Trinity axes 47 jobs in new wave of cost cuts ...

“Sly makes clear that the whole of Trinity Mirror is looking to improve efficiency all the  time and take advantage of economies of scale.” MARC REEVES

Trinity Mirror Southern (TMS) is to make 47 journalists’ posts redundant in another wave of cost cutting. It is to centralise, in Uxbridge, its features departments and the news subbing of the Yellow Advertiser series as well as its Enfield and Barnet papers.

Apart from TMS papers in Kent and Dorset, every one of its titles, with a total staff of around 380, will feel the effect of economies which have become standard practice throughout Trinity Mirror newspapers.

Those losing their jobs will be able to apply for 12 new positions at Uxbridge, eight in features and four in subs. Six casual posts go and 14 vacancies will not be filled. The company hopes the remaining job losses will be achieved by voluntary redundancy or redeployments.

The cuts mainly hit features journalists, with the Yellow Advertiser group facing the biggest cull.

News operations will also face changes, as the group seeks to bridge news and feature writing.

TMS editorial director Marc Reeves said: “Everyone who works in features will be affected, though we are still retaining features people in each centre to continue to do local features.”

He said the reason for the change is two-fold. “Sly makes clear that the whole of Trinity Mirror is looking to improve efficiency all the time and take advantage of economies of scale.

“TMS is the major publisher in London and the south-east (it has 83 titles) and since the Southnews purchase, that we made almost three years ago, we’ve been in the process of bringing all those separate and disparate businesses together.”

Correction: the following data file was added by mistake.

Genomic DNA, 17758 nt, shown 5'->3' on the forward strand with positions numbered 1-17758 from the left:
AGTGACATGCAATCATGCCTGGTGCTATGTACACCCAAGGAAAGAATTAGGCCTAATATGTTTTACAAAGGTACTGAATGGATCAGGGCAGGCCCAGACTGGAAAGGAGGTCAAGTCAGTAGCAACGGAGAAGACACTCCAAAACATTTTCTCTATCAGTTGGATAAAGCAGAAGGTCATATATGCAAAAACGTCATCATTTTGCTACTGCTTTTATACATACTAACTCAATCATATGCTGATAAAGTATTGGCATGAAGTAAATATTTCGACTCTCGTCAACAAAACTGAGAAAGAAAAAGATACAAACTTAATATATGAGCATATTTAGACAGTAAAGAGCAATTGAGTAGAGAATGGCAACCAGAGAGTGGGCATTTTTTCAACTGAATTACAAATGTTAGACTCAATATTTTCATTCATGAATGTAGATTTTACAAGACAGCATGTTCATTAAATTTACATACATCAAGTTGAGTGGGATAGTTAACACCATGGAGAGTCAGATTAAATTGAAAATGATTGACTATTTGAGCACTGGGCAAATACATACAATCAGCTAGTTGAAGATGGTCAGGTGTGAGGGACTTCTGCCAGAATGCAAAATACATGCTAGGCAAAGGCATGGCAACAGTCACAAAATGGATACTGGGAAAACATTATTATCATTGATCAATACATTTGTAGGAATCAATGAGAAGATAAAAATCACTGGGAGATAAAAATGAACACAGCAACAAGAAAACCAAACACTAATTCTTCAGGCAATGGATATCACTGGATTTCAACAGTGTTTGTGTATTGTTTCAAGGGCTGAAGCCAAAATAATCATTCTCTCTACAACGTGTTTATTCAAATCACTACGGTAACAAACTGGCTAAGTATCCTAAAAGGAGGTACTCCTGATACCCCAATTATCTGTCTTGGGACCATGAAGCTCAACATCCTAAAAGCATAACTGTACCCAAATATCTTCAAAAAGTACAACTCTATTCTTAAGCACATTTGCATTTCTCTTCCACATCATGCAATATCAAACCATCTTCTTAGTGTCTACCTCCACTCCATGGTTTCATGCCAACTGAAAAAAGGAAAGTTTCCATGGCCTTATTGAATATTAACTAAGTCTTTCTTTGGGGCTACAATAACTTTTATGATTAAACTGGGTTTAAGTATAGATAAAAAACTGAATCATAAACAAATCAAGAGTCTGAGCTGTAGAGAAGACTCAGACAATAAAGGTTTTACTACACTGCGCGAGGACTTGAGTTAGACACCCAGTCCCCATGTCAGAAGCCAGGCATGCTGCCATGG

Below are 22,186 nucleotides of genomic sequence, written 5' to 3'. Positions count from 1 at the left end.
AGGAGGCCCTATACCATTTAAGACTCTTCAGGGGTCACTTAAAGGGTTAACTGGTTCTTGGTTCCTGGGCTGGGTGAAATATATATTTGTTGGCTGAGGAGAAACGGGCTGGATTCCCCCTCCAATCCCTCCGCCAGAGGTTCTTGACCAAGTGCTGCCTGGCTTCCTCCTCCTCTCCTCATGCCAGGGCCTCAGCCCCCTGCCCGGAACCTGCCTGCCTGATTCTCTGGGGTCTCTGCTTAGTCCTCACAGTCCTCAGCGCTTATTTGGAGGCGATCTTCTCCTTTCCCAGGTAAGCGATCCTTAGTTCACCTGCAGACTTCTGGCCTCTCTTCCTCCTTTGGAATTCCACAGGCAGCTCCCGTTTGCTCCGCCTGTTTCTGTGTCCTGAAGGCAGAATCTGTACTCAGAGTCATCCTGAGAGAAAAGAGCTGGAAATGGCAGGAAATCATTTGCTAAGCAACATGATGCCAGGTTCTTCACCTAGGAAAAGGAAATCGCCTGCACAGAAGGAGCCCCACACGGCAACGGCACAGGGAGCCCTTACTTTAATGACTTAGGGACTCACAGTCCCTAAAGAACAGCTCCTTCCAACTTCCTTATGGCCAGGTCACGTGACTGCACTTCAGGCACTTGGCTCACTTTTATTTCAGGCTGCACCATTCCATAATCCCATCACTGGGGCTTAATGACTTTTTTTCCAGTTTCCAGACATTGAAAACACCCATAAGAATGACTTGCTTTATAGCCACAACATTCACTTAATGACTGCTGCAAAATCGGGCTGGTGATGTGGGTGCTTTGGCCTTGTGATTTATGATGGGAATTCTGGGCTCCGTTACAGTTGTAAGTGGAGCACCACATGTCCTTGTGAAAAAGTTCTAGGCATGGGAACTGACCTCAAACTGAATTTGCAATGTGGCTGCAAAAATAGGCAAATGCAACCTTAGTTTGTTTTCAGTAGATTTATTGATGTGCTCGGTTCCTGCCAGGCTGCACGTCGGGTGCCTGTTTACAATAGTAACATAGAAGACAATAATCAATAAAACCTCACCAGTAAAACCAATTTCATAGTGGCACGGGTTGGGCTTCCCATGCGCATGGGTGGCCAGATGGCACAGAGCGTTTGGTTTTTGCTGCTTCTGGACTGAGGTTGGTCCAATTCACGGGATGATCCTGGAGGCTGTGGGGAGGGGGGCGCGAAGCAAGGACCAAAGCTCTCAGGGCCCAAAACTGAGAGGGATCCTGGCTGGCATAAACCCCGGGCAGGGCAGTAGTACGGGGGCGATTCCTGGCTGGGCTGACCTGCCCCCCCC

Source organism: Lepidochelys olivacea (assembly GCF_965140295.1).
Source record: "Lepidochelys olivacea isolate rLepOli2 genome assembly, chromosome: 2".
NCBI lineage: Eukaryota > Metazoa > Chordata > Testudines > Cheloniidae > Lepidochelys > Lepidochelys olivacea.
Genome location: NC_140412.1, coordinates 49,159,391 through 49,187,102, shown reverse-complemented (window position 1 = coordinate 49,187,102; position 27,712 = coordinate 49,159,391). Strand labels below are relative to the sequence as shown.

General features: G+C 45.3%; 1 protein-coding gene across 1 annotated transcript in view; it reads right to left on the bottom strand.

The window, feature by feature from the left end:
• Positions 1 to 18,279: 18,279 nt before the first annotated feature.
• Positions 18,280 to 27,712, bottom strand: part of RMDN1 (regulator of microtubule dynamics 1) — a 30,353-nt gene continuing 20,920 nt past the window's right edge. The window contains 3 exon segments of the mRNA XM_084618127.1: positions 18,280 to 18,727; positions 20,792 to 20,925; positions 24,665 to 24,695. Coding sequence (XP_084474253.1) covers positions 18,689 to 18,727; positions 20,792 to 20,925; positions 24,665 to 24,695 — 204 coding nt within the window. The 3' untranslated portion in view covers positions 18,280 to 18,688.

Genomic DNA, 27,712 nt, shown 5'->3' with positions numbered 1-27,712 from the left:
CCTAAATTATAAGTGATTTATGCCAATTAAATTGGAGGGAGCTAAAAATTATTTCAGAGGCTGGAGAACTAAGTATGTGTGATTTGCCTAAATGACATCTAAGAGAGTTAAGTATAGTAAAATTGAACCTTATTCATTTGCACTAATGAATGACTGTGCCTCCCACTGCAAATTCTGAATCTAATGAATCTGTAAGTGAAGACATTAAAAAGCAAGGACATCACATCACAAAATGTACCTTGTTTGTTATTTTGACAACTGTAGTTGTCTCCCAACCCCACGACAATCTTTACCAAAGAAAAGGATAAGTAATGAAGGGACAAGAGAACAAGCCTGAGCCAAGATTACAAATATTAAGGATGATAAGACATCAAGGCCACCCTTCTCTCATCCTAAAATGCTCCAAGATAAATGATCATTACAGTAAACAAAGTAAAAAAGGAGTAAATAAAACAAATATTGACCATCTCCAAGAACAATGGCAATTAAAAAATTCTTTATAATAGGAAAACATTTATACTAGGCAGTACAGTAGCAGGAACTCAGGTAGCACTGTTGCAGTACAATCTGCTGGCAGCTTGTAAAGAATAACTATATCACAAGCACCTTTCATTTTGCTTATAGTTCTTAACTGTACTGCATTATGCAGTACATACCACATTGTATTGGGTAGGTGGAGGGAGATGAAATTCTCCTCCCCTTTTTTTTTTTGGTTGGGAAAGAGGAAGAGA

Yellow Advertiser (above) will take the brunt of Marc Reeves’ (below) cost cuts

Where businesses and papers overlap they have been rationalised to compete in London and the south east’s intensive market, he stated.

The second reason for the plan is to eliminate duplication of the leisure, entertainments and listings sections produced by the group’s papers.

One TMS journalist told Press Gazette : “One part in the consultation document that amazed us talked about ‘current industry thinking demands that we move away from the role of breaking news into a service that explains and analyses what goes on in the community, I think that means they want us to write more press releases.”

Reeves said changes to style came from TMS realising that it had a lot of generic, life-style and entertainments material in its titles at the expense of local news.

He commented: “Previously there has been a big divide between news and features -maybe we should be picking up on the writing style of features and using that on news. It does not mean we will not be breaking news”.

Consultation with staff will go on for the rest of the month. NUJ organiser Barry Fitzpatrick said the union was very concerned about the TMS redundancies and about “the constant hunting for cost-cutting which seems now to be an obsession more than a business plan with Trinity Mirror.”

The NUJ believes that in the present market conditions, investment should replace cost-cutting.

He added: “It’s about time that people got back to the concept of newspapers being sold to readers who want to buy them because they want to read them.”

By Jean Morgan and Jon Slattery

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